For children, technology is a natural part of everyday life. The lines between what is connected to the Internet and what is a traditional toy or gadget are increasingly blurred.
Understanding the benefits, costs and data implications of connected toys and wearable gadgets is an important aspect of parenting. Although children often quickly understand how these objects work, they still need guidance on how to use them safely and in a healthy way.
Over the past year, these connected toys have offered a way to extend play beyond the home, but have also underscored the importance of what happens to our data (and that of our children) on these devices.
Smart speakers are an increasingly popular and useful new gadget in the home. These don’t just play music, but have built-in voice commands. In addition to requesting your favorite song or artists “Play Yellow by Coldplay”, you can also use them as an interface with the Internet. For example, skullcandy Crusher 2014 is a headset that’s used for listening the music with comforts.
Smart speakers can tell you the weather, read your text messages to you, and set timers. This can be very useful in situations where you don’t want to use your smartphone – when you’re cooking and your hands are covered in flour for example. They are also a useful and unobtrusive way for children to interact with information online.
The new smart speakers will also know when you’re home and in the room. This allows them to adjust volume and content appropriately. It also means you can transfer music played on a smartphone to a speaker by simply pressing the phone to the speaker – a feature highlighted in Apple’s Homepod mini.
There are a few different versions you can buy that offer different systems. Something like an Amazon Echo Dot with clock will cost around £59.99 and offer a wide range of features based on Amazon’s Alexa service. Or the Apple Homepod (£279) and Homepod mini (£99) will offer better audio quality and use Apple’s Siri audio interface.
Wearable devices such as smartwatches have recently gained popularity. While adults are drawn to the Garmin and Fitbit sports tracking features and smart interactions of the Apple Watch, there are also watches aimed at the kids market.
Smartwatches usually extend functionality found in other devices like smartphones and make them available on your child’s wrist. They offer downloadable apps that can perform many of the same tasks on the watch screen as on larger devices. But of course, these devices also track our movements and our health, so we have to be a little more careful when choosing them for children.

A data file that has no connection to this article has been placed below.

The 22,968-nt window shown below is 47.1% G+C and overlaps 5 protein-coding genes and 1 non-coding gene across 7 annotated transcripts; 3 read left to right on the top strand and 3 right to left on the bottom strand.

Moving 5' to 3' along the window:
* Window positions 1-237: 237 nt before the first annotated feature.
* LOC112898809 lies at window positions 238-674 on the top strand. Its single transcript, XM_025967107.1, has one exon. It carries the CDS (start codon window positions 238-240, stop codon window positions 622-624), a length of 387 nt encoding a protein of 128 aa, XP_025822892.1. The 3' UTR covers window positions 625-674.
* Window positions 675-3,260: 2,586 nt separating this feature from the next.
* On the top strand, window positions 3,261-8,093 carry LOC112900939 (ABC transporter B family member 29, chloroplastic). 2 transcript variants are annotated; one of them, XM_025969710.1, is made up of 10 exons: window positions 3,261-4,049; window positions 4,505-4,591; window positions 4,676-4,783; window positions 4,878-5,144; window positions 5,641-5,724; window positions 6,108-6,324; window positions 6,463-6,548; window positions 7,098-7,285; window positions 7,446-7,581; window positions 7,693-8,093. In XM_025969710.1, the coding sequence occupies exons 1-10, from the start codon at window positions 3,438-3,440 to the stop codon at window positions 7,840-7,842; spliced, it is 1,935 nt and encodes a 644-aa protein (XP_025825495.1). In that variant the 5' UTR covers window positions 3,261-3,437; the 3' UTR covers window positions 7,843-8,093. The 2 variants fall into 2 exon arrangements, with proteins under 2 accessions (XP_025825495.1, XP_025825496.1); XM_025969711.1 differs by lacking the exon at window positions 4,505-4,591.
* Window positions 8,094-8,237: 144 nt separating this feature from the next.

Whichever smartwatch you choose, it’s worth talking to your child about appropriate behavior for taking and sharing photos. Also, some devices track their location and have social media options, so these should be set up carefully before handing them over to the child.
As artificial intelligence and robotics technology have become more affordable, they have been incorporated into a wide range of children’s toys. This not only provides a new interactive experience, but can also extend the life of more traditional toys with online functionality.
The robotic Sphero ball is a good example. It’s a ball that can propel itself around the room with gyroscopes and motors. It can be played interactively or driven with an associated smartphone app.
By lighting up and reacting to movement, it provides a range of educational experiences from learning colors and math to developing a basic understanding of programming. It’s the “Big Track” of the modern era – for those who remember the programmable dump truck of the 80s.
Other examples include Boxer, a programmable intelligent robot with an emphasis on evil and pleasure. He can learn different games by driving on special programming cards. Then there’s the Meccanoid build-your-own 4ft robot from the traditional toy maker Meccano.
Many of the larger toys your child will want for their birthday and Christmas will be packed with technology and can even connect to a smartphone or the internet.
This means knowing exactly what a toy does before handing it to your child to ensure it is safe. Recent popular examples include the My Friend Cayla doll and a similar Hello Barbie doll that connects to the Internet and can respond to voice requests for information through the search feature.
The Cozmo and vector Anki’s robots are two more recent examples. These toys focus as much on their ability to bond with your child as they do on any particular technological feature. They are toys with a personality that responds to interactions with great detail and will even notice when your child is staring at them or bored with the game in progress.
Virtual and augmented reality
Virtual reality (VR) is a big new trend in games. There are a number of options. While many of these games are aimed at teens and older gamers, there are some brilliant titles suitable for the young age as well.
VR headsets are worn over the eyes and ears and allow children to enter a 3D virtual world that is often, but not exclusively, interactive play. The headset tracks where the child is looking so they can move the game camera responsively.
An example is the traffic jam game. It is a multiplayer experience. Players work together to direct traffic by using hand gestures to signal the actions of cars, buses, and pedestrians. It’s an immersive and challenging way to learn teamwork.
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